[ ] Food. It’s important not to disrupt or change a dog’s diet while traveling, which can cause intestinal distress or upset. If your dog eats canned food, consider purchasing smaller cans if refrigeration of leftovers will be an issue. Collapsible food and water bowls can also be good for when you have to pack light.
[ ] Carrier. If you’re traveling by air, you’ll likely need to have an airline-approved, specifically sized crate to contain your dog during the flight. Check with the airline beforehand. You have more flexibility when traveling by car as far as choosing a crate size, but remember that crates are not as safe as car harnesses for dogs. Many options for car harnesses are commercially available.
[ ] Collar and leash. Make sure your dog’s collar has ID information on it to ensure that you can be contacted if you and your dog become separated. Don’t forget waste bags to the leash for cleanup during walks as well.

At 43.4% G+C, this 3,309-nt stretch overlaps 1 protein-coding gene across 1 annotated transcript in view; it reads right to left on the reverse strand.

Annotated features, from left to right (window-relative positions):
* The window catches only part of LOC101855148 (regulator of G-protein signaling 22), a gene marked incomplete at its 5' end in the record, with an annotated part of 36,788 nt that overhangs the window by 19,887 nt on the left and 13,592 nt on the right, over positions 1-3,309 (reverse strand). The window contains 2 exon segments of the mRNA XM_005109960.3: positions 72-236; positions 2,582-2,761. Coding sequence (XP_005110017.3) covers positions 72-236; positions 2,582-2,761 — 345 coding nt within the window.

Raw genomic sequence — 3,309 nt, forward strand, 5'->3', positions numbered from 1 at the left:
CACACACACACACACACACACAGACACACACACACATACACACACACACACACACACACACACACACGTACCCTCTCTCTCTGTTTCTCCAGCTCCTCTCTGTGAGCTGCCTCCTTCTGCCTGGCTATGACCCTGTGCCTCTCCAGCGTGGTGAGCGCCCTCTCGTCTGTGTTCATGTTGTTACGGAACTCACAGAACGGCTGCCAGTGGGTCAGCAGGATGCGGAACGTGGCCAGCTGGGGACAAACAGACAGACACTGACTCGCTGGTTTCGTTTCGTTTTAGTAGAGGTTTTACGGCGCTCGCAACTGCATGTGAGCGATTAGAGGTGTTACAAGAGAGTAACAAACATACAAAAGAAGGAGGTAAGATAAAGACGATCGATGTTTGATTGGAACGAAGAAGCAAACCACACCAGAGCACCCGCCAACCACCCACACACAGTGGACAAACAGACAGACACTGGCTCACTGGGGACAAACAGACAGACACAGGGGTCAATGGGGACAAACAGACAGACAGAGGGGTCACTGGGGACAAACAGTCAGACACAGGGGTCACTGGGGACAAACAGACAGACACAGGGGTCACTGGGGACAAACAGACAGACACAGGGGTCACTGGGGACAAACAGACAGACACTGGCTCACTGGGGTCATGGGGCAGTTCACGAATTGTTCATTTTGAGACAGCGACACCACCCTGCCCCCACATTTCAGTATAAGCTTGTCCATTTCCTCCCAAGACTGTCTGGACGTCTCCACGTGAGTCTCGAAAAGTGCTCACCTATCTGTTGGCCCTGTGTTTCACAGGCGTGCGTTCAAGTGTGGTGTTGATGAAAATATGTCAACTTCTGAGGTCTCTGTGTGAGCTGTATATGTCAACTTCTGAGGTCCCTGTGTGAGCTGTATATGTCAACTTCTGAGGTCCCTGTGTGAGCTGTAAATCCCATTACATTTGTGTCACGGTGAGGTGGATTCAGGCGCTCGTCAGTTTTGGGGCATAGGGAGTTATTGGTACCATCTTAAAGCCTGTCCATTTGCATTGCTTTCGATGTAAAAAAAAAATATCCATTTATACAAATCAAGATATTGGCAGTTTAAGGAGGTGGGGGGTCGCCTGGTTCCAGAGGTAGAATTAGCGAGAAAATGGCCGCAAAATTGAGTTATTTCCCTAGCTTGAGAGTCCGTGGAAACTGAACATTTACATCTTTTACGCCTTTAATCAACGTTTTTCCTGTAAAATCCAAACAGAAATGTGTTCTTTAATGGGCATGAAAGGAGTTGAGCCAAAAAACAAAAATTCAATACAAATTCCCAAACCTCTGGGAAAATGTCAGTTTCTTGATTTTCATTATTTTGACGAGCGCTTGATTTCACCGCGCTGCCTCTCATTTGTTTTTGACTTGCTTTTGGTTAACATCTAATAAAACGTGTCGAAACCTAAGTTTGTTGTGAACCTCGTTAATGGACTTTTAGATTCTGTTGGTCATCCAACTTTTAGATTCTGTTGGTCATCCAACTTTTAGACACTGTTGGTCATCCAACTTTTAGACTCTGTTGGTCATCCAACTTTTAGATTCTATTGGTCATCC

[ ] Documents. Some hotels and airlines require that you provide documentation of your pet’s vaccination and general health. It’s also useful to have a photo of your dog with you so that if you do become separated, anyone who you might enlist for help can make an easy visual identification.
[ ] Any medications your pet takes. Replacing these while traveling can be very difficult.
[ ] A blanket or toy from home. While this isn’t necessarily a requirement, something that has a familiar smell can help comfort your dog during travel. Dogs who are accustomed to a strict routine might find this especially comforting when their routine is disrupted — even if it’s for something fun like a trip to the beach.
[ ] A calming aid. If your dog gets particularly nervous in the car or on other forms of transportation, you might ask your vet for a medication that could help keep your dog calm.
Following this checklist will help you to remember all the essentials before you head out on your travels. Print a copy to include with your own pack list, and ensure your dog has as good a travel experience as you do.